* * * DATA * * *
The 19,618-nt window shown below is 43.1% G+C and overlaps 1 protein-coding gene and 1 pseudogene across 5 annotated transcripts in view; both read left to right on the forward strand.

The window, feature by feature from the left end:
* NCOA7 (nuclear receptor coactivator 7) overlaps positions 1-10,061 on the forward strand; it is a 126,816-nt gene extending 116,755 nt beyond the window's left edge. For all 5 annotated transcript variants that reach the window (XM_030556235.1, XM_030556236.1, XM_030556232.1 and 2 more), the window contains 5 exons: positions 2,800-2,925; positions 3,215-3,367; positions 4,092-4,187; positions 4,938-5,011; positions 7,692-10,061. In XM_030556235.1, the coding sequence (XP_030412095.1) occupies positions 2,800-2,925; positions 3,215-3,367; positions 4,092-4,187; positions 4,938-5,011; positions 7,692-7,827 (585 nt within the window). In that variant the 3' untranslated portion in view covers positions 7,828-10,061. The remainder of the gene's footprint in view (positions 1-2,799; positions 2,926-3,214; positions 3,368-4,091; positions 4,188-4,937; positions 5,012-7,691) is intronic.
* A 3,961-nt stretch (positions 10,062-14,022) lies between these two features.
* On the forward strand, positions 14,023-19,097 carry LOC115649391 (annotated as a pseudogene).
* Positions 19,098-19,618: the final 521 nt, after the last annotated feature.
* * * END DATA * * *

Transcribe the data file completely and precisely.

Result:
The 19,618-nt window shown below is 43.1% G+C and overlaps 1 protein-coding gene and 1 pseudogene across 5 annotated transcripts in view; both read left to right on the forward strand.

The window, feature by feature from the left end:
* NCOA7 (nuclear receptor coactivator 7) overlaps positions 1-10,061 on the forward strand; it is a 126,816-nt gene extending 116,755 nt beyond the window's left edge. For all 5 annotated transcript variants that reach the window (XM_030556235.1, XM_030556236.1, XM_030556232.1 and 2 more), the window contains 5 exons: positions 2,800-2,925; positions 3,215-3,367; positions 4,092-4,187; positions 4,938-5,011; positions 7,692-10,061. In XM_030556235.1, the coding sequence (XP_030412095.1) occupies positions 2,800-2,925; positions 3,215-3,367; positions 4,092-4,187; positions 4,938-5,011; positions 7,692-7,827 (585 nt within the window). In that variant the 3' untranslated portion in view covers positions 7,828-10,061. The remainder of the gene's footprint in view (positions 1-2,799; positions 2,926-3,214; positions 3,368-4,091; positions 4,188-4,937; positions 5,012-7,691) is intronic.
* A 3,961-nt stretch (positions 10,062-14,022) lies between these two features.
* On the forward strand, positions 14,023-19,097 carry LOC115649391 (annotated as a pseudogene).
* Positions 19,098-19,618: the final 521 nt, after the last annotated feature.